>
>     Of course R3 code cannot directly call R0 code. The code in our
>     device driver has sections which are unique to two or all three
>     contexts. That means that this code is compiled three times and
>     exists in all three contexts. Other code is exclusively used in
>     one or two contexts.
>
>     Kind regards,
>
>     Frank
>
>     On Tuesday 02 February 2016 10:00:55 Luca Carotenuto wrote:
>     > Gregory, thanks for the reply;
>     > anyway, my question was about R3 context of the host.
>     > Since the host must emulate the E1000 behaviour, it doesn't need
>     to access
>     > the I/O space on the host. So, why does it need to be in R0 context?
>     > Also, as far as I know, the file VBoxDD.so is a library for R3
>     context, and
>     > it has the references
>     > for functions running in R0 context (e.g. e1kRegWriteTDT).
>     > How can it be possible?
>     >
>     > Kind Regards,
>     > Luca Carotenuto
>     >
>     > 2016-02-01 16:11 GMT+01:00 Gregory Woodbury <redwolfe at gmail.com
>     <mailto:redwolfe at gmail.com>>:
>     > > Depending on the CPU architecture, Ring 3 processes cannot
>     access the
>     > > I/O space without causing a General Protection Exception.
>     > >
>     > > Callback routines from IO requests are to let the application
>     be told
>     > > that an operation is completed.
>     > > And thus have to be in the application's memory space, but
>     they are
>     > > actually called from the
>     > > kernel in R0 space. There are special provisions in the x86 type
>     > > architecture for this, and
>     > > the callback routine has only a limited amount of freedom to
>     access IO
>     > > space.
>     > >
>     > > In a fully emulated environment, this might not be necessary, but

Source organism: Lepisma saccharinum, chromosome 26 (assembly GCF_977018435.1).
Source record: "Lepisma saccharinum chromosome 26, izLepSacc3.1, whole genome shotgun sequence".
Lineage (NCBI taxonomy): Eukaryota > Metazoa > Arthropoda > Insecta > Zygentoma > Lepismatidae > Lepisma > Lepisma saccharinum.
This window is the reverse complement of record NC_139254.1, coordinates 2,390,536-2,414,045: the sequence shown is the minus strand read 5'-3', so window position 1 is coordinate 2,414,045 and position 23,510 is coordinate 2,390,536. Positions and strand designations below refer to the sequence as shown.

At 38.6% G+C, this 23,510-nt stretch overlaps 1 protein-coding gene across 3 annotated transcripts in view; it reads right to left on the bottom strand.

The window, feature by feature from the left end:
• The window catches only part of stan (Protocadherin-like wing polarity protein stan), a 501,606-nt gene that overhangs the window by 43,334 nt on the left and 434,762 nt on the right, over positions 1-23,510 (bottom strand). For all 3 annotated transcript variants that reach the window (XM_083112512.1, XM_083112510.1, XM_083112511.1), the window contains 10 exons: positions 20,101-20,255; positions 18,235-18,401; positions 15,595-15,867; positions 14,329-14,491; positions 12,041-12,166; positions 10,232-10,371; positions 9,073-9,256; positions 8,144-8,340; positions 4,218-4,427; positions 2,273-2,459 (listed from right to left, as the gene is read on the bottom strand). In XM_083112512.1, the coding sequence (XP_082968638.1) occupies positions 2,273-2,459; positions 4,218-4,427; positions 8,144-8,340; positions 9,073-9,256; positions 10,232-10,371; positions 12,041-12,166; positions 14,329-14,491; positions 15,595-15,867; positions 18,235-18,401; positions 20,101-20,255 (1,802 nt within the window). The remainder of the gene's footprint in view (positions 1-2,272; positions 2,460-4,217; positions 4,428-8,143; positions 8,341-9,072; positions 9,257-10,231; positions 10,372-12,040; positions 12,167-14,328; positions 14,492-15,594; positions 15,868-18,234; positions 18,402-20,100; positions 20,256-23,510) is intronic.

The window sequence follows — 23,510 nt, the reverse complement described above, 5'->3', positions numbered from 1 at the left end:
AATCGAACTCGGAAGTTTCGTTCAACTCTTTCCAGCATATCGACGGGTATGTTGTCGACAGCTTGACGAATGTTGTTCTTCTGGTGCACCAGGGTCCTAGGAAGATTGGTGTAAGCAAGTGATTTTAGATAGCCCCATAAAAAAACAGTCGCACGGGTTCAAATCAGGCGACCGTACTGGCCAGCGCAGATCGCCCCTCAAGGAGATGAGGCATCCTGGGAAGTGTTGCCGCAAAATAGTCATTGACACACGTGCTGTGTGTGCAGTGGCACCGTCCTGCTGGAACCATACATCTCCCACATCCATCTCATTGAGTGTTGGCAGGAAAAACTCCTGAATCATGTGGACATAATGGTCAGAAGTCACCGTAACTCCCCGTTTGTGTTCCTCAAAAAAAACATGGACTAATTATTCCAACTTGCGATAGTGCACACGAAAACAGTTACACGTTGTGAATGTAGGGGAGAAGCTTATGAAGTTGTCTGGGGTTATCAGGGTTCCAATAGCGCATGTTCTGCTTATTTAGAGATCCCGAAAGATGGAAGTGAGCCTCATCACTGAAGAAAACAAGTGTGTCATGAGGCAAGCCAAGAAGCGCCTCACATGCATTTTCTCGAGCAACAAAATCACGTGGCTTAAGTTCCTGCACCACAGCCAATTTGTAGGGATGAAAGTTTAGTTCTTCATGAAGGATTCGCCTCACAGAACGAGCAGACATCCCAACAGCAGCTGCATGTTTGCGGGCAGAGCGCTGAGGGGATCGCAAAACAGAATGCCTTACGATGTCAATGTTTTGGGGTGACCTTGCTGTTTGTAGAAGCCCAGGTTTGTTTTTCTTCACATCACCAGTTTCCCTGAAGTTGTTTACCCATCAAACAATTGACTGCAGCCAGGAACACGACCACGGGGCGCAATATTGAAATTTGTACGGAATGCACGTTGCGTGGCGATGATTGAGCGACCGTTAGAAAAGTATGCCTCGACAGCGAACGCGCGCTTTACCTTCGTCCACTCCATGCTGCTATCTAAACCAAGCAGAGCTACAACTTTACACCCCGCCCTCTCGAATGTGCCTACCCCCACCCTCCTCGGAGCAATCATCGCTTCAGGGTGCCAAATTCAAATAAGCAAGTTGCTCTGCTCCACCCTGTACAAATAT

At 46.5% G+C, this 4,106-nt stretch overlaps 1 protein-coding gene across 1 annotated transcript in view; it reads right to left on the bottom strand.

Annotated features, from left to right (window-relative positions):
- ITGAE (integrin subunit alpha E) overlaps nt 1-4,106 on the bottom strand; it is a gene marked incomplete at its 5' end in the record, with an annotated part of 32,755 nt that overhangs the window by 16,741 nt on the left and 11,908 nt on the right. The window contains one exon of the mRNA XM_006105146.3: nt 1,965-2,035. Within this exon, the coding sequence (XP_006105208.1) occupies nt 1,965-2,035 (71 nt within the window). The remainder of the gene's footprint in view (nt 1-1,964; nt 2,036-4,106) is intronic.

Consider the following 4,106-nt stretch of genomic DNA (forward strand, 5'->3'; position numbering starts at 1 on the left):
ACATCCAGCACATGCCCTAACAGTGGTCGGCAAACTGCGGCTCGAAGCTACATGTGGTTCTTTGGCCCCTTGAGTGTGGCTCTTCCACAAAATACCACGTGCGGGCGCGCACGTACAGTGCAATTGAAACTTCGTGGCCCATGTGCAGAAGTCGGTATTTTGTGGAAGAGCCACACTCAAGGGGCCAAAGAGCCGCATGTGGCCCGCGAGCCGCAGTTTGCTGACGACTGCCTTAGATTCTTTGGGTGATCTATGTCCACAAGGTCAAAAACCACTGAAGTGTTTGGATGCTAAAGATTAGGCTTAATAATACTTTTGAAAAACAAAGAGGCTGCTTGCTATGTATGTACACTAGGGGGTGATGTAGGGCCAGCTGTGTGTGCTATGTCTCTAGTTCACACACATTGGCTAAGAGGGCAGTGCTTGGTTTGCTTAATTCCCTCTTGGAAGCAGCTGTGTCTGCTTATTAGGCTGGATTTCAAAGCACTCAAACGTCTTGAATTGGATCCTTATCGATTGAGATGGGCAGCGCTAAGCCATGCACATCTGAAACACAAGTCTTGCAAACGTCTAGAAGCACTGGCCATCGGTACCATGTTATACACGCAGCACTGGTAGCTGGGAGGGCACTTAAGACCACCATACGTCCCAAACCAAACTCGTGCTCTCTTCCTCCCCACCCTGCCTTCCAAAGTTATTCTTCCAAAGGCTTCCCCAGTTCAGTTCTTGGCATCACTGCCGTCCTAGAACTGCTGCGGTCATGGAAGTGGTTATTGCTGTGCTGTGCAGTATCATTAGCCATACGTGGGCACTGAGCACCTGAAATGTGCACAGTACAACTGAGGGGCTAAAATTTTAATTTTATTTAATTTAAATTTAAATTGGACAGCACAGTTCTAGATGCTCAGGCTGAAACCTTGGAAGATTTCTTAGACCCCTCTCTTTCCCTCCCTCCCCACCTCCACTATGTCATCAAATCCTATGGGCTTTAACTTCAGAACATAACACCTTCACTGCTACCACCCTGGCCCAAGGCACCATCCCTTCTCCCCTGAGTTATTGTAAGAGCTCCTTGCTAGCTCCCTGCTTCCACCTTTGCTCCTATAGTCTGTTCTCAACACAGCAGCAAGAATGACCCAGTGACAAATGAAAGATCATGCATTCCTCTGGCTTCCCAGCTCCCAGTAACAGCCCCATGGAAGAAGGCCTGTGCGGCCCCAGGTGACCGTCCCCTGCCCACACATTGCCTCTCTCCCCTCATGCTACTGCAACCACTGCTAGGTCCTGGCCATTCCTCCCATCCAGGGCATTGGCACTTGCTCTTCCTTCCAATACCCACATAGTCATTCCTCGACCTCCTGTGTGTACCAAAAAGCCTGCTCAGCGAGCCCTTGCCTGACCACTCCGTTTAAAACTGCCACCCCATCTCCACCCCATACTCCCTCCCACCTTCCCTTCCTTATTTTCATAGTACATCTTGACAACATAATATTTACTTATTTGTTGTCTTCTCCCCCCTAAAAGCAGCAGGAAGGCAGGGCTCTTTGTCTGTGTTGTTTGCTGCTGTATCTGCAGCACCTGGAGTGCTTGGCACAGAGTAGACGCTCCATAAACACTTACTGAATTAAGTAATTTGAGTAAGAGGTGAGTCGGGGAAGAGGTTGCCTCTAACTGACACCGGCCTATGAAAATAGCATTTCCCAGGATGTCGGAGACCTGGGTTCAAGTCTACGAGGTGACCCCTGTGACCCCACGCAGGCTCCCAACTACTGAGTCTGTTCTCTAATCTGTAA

>     > > using the hardware virtualization of KVM/QEMU, to access
>     > > the IO space still requires Ring0 privleges.  I is a sort of
>     > > mind-bending set of restrictions and interactioins until one
>     > > gets used to thinking like the system developers did.
>     > >
>     > >
>     > > On Mon, Feb 1, 2016 at 6:59 AM, Luca Carotenuto
>     > >
>     > > <luca.carotenuto.91 at gmail.com
>     <mailto:luca.carotenuto.91 at gmail.com>> wrote:
>     > > > 1) As I understand, when we talk about Ring-0 context, we
>     refer to
>     > > > kernel
>     > > > space, while Ring-3 context refers to user space. Am I right?
>     > > >
>     > > > 2) I'm looking inside the E1000 emulation code
>     > > > (/src/VBox/Devices/Network/DevE1000.cpp).
>     > > > Assuming that the above is right, for what concerns the
>     registers
>     > >
>     > > callbacks,
>     > >
>     > > >  I do not understand why those callbacks are compiled to be
>     executed in
>     > > >
>     > > > Ring-0 context
>     > > > (When I use logging inside those functions, the thread name
>     i R0).
>     > > > Infact, looking inside the VboxDD.so file in the "out/bin"
>     directory
>     > >
>     > > (using
>     > >
>     > > > objdump tool), it seems that this code "belongs" to Ring-3
>     context,
>     > > > so why is it running in Ring-0 context?
>     > >
>     > > --
>     > > G.Wolfe Woodbury
>     > > redwolfe at gmail.com <mailto:redwolfe at gmail.com>
>
>     --
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>
> -- 
> Luca Carotenuto